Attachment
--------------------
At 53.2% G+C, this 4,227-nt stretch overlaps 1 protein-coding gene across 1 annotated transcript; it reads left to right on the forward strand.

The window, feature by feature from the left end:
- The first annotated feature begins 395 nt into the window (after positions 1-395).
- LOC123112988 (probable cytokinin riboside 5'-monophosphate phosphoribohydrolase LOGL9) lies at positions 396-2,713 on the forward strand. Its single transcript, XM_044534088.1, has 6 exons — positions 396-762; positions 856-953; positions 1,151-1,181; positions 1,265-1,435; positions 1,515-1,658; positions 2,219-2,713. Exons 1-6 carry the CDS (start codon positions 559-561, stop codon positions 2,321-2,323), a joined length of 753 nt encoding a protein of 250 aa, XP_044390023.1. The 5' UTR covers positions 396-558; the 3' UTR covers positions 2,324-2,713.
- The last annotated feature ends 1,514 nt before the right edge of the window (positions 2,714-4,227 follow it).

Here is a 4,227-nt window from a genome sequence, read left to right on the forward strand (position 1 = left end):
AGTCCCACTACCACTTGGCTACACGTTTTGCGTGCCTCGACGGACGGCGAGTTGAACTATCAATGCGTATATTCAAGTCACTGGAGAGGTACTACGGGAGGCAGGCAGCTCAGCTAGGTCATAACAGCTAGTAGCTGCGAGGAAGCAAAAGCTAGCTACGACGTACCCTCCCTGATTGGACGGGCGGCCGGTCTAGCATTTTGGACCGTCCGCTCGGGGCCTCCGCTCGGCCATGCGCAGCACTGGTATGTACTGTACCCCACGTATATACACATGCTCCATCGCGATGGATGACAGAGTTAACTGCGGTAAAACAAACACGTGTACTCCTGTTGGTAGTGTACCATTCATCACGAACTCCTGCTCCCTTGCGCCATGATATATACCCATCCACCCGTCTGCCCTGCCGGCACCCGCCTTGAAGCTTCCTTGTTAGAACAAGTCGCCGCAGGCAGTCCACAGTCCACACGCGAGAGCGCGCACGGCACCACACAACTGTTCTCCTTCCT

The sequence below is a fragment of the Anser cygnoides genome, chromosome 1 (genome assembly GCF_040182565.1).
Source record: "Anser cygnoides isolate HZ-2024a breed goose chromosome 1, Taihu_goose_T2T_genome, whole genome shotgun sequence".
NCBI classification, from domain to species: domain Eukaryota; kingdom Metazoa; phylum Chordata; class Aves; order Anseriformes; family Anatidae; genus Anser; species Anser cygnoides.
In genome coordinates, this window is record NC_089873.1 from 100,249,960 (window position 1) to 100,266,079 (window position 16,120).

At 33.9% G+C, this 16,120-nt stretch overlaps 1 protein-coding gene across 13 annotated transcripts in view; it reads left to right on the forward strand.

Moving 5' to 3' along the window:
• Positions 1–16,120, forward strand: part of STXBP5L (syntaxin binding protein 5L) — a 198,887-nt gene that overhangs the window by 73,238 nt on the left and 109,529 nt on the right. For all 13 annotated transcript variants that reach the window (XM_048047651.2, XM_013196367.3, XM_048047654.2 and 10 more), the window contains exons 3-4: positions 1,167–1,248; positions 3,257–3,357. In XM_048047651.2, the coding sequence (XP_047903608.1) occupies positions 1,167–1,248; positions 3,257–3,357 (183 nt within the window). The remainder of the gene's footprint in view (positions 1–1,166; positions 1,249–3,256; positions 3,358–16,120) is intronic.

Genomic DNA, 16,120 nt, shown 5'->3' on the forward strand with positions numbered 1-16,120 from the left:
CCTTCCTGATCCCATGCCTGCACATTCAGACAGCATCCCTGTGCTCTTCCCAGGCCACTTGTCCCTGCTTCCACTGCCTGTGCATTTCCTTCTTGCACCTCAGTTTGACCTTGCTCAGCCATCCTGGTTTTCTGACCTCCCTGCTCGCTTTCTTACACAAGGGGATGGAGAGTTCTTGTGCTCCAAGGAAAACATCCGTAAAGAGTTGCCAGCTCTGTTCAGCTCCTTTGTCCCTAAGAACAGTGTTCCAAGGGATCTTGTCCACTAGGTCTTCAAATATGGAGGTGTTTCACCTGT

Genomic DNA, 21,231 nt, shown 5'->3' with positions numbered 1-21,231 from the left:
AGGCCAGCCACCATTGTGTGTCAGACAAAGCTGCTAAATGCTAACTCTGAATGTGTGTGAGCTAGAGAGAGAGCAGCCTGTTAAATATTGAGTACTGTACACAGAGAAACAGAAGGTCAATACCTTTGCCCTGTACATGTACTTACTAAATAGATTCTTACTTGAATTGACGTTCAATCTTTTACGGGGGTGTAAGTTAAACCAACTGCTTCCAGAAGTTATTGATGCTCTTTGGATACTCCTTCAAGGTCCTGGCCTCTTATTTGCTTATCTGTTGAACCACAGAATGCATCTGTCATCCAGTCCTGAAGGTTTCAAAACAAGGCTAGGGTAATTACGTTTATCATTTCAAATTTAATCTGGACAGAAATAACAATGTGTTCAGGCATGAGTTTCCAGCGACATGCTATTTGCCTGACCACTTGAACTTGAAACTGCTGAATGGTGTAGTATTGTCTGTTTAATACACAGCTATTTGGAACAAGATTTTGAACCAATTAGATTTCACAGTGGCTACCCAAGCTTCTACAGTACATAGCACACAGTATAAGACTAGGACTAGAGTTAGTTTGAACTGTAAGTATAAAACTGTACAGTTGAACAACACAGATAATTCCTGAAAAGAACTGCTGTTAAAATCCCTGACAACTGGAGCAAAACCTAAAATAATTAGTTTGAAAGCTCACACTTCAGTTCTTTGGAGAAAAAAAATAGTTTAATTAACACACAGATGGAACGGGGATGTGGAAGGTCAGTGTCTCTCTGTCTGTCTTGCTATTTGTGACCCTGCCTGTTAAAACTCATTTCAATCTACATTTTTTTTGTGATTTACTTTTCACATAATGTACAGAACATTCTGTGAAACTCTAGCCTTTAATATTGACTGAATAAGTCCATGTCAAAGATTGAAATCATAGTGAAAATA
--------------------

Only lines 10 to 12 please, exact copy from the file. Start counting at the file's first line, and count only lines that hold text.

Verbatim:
NCBI classification, from domain to species: domain Eukaryota; kingdom Metazoa; phylum Chordata; class Aves; order Anseriformes; family Anatidae; genus Anser; species Anser cygnoides.
In genome coordinates, this window is record NC_089873.1 from 100,249,960 (window position 1) to 100,266,079 (window position 16,120).

At 33.9% G+C, this 16,120-nt stretch overlaps 1 protein-coding gene across 13 annotated transcripts in view; it reads left to right on the forward strand.